Top 10: Florence, Italy

Here’s the next installment of Sparky’s Top 10 series. Intern Alexa Dombkoski shares her top 10 recommendations for Florence, Italy, including another 10 honorable mentions of things to do and see!

1. Duomo: I would be remiss if I didn’t include one of the most architecturally stunning and renowned churches in the world on this top 10 list. The cathedral, Basilica di Santa Maria del Fiore, is better know as the Duomo. After many years and many architects, the Duomo was finally finished by Filipo Brunelleschi in 1436.  Piazza del Duomo is also one of the major hubs of the city where tourists and locals alike go to meet with friends, do some shopping and admire the breathtaking cathedral.

2. David: You’ve all seen it in pictures and read about it in books, but absolutely nothing compares to seeing Michelangelo’s David in person. The statue is located in the Accademia Gallery, which also contains many other famous works of art, but David is the star of the show. Originally, Michelangelo’s masterpiece was originally supposed to stand on top of the cathedral. Luckily, the plan was altered and now David has found a home in the Accademia where we can all enjoy the statue up close and personal. Helpful tip: set aside more time than you would think for your visit — you could literally spend half a day taking in the David! Also important to note: Don’t be fooled by the replica David in Pizza della Signoria, where the David originally resided.

3. Stanza del Guardaroba in Palazzo Vecchio: No one can argue the beauty of the Duomo or Michelangelo’s David but one of the most spectacular sites in all of Florence has to be the map room in Palazzo Vecchio. Palazzo Vecchio is Florence’s town hall located in Piazza della Signoria. The Palace tour includes many beautiful rooms, however nothing compares to the map room. To think that every beautiful map displayed in the room was hand drawn before the existence of satellites and GPS is absolutely mindboggling. The room is breathtaking and should be on everyone’s list when visiting Florence.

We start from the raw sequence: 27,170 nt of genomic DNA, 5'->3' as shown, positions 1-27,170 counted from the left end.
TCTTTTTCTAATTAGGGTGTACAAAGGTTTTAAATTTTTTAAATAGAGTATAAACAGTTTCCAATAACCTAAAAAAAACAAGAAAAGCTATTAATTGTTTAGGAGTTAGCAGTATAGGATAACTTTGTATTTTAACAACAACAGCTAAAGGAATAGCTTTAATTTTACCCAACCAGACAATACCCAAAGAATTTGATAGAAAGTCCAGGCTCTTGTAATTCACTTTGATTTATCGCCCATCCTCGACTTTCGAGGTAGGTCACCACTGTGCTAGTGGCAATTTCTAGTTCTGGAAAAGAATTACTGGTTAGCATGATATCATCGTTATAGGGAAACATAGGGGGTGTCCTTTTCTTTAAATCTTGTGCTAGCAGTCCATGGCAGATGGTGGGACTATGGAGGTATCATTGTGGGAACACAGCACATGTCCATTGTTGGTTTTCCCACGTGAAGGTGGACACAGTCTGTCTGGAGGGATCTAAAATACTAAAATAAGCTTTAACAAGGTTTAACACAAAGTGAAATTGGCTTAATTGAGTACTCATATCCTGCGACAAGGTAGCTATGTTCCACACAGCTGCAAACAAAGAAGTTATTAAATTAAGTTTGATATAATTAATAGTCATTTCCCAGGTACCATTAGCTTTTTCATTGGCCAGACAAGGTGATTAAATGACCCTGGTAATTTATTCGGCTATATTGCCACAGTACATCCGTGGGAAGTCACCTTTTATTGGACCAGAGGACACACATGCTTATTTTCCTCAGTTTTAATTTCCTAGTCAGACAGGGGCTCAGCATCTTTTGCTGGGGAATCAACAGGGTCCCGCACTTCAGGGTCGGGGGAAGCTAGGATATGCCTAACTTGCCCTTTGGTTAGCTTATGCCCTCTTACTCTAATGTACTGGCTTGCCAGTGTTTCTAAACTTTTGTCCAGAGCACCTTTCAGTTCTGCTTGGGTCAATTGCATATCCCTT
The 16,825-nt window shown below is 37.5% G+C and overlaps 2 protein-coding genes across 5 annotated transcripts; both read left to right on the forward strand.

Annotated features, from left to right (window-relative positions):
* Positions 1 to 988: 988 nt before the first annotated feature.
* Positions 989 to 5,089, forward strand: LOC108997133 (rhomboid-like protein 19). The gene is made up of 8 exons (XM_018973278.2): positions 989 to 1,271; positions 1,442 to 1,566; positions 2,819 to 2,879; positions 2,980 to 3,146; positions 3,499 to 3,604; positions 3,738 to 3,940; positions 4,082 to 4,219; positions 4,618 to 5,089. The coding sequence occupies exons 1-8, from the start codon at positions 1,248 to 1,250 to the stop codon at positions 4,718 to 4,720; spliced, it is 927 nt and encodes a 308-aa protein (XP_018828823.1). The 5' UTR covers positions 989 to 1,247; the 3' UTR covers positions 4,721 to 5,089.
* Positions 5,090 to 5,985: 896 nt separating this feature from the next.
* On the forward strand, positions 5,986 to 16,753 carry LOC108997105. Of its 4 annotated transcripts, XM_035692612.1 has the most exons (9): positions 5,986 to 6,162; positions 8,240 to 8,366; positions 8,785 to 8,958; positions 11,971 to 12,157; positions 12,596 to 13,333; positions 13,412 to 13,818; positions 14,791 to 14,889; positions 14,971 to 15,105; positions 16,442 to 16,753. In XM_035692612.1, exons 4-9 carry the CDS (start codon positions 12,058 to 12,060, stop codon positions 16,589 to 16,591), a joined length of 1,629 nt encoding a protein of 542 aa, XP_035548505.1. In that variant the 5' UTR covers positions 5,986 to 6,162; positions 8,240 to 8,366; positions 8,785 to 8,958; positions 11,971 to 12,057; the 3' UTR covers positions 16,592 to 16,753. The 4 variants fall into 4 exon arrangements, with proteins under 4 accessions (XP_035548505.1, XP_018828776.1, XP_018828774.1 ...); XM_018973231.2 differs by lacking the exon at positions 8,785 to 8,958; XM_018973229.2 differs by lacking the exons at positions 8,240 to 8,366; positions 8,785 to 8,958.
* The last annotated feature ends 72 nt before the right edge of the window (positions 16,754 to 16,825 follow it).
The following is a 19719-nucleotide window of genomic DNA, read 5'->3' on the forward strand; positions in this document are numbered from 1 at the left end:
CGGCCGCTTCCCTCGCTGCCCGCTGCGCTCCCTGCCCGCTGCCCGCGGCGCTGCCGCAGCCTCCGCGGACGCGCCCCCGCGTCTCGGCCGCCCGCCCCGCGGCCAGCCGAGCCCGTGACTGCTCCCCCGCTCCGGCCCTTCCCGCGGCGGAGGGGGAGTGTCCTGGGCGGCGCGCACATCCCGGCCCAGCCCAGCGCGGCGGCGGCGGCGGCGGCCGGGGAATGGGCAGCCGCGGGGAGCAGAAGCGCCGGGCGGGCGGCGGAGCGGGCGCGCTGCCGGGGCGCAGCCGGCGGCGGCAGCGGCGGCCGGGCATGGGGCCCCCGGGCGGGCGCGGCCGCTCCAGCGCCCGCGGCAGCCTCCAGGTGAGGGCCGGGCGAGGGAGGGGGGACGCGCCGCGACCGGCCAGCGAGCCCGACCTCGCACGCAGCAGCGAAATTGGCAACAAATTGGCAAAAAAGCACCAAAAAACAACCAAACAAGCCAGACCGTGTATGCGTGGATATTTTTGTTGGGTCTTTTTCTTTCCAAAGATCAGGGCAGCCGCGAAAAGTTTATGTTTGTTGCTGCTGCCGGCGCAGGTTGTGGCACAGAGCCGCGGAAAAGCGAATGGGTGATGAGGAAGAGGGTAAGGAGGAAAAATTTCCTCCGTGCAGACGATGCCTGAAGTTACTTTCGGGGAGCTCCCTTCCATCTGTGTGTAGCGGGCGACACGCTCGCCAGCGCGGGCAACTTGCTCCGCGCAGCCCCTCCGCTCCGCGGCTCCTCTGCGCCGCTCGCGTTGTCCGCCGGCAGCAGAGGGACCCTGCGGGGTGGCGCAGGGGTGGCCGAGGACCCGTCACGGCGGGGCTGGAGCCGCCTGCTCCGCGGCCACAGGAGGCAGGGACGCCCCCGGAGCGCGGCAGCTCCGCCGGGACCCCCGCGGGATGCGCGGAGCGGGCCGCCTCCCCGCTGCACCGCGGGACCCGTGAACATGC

The fountain in Piazza Santo Spirito with Chiesa di Santo Spirito in the background.

#4 The fountain in Piazza Santo Spirito with Chiesa di Santo Spirito in the background.

4. Piazza Santo Spirito: One of my personal favorites, Piazza Santo Spirito has it all. During the day go for a visit inside of the Chiesa di Santo Spirito, one of Florence’s best-kept secrets. The church is fairly plain on the outside but the beautiful frescoes inside are well worth the visit. After stopping to admire the church, grab a seat outside and have un café at one of the many cafés in the piazza; my favorite is Volume. At night the square comes alive with young locals who enjoy the many bars located in the area.

Florence by night - the view from Piazzale Michelangelo.

#5 Florence by night – the view from Piazzale Michelangelo.

5. Piazzale Michelangelo: Ever see a pristine, awe-inspiring aerial view of Florence in a magazine or on a postcard and think, “I wish I could go there”? Well, that picture was probably taken from Piazzale Michelangelo. The area provides one of the very best views that the city has to offer and is a perfect place to take a bottle of Prosecco and watch the sunset — or maybe watch the sun rise after a long night of partying in Florence; the nightlife is a part of the cultural experience after all =) After taking in the view, keep climbing and head up to the Basilica di San Miniato al Monte.